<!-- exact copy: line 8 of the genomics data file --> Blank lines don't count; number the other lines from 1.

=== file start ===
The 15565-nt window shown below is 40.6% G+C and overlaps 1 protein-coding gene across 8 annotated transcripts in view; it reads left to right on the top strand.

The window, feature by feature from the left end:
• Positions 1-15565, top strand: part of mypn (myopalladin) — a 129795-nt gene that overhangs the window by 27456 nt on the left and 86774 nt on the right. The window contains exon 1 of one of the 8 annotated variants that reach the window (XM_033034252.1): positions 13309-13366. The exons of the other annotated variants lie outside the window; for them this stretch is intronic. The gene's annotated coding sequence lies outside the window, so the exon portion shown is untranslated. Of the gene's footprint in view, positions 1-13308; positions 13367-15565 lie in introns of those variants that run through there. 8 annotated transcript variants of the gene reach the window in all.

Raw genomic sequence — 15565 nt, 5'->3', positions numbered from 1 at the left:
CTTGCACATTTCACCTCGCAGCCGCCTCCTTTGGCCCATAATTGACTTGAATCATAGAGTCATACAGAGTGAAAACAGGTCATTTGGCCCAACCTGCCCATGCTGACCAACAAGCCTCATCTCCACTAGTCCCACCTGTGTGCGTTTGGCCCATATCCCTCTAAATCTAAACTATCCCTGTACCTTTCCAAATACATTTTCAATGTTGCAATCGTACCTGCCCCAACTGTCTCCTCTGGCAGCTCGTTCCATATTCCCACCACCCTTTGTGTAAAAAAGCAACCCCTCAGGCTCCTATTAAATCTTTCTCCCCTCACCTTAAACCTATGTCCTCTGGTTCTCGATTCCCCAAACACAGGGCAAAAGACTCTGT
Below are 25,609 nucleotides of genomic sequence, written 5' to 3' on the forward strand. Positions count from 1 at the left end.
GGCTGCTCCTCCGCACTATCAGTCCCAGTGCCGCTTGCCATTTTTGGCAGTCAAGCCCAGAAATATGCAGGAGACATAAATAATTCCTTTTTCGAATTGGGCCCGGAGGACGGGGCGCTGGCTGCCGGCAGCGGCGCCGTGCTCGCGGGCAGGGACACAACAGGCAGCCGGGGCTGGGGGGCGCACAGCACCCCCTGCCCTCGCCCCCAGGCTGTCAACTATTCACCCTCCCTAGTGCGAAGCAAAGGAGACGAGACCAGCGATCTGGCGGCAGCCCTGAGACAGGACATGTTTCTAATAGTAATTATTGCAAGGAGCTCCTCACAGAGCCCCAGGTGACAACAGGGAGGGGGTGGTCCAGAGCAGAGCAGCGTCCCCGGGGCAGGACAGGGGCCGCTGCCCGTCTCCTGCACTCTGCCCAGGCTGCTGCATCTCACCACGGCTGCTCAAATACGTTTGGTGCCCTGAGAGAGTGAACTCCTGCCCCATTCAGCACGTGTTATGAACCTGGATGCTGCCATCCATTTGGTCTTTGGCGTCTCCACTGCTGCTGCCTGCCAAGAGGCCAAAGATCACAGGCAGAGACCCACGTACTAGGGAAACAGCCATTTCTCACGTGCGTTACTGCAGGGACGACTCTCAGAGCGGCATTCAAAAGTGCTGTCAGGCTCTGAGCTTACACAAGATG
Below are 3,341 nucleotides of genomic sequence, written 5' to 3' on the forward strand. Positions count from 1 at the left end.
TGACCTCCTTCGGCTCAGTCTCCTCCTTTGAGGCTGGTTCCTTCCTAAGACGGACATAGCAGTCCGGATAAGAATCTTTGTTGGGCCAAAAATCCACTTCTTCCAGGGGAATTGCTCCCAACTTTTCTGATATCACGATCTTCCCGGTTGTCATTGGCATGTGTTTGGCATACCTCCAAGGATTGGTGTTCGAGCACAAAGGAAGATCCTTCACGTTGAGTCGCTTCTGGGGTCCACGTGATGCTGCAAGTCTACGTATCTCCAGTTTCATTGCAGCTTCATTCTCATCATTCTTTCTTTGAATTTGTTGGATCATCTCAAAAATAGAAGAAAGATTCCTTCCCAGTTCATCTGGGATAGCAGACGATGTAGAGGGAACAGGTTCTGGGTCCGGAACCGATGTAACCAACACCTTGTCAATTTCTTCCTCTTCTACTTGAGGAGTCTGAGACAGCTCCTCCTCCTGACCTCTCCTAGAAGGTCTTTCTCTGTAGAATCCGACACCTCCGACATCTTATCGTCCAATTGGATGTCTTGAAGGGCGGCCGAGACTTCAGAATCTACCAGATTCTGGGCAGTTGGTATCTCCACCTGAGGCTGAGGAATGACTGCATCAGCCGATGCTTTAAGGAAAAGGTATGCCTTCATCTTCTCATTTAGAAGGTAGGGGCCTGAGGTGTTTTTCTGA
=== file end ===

Below are 3,341 nucleotides of genomic sequence, written 5' to 3' on the forward strand. Positions count from 1 at the left end.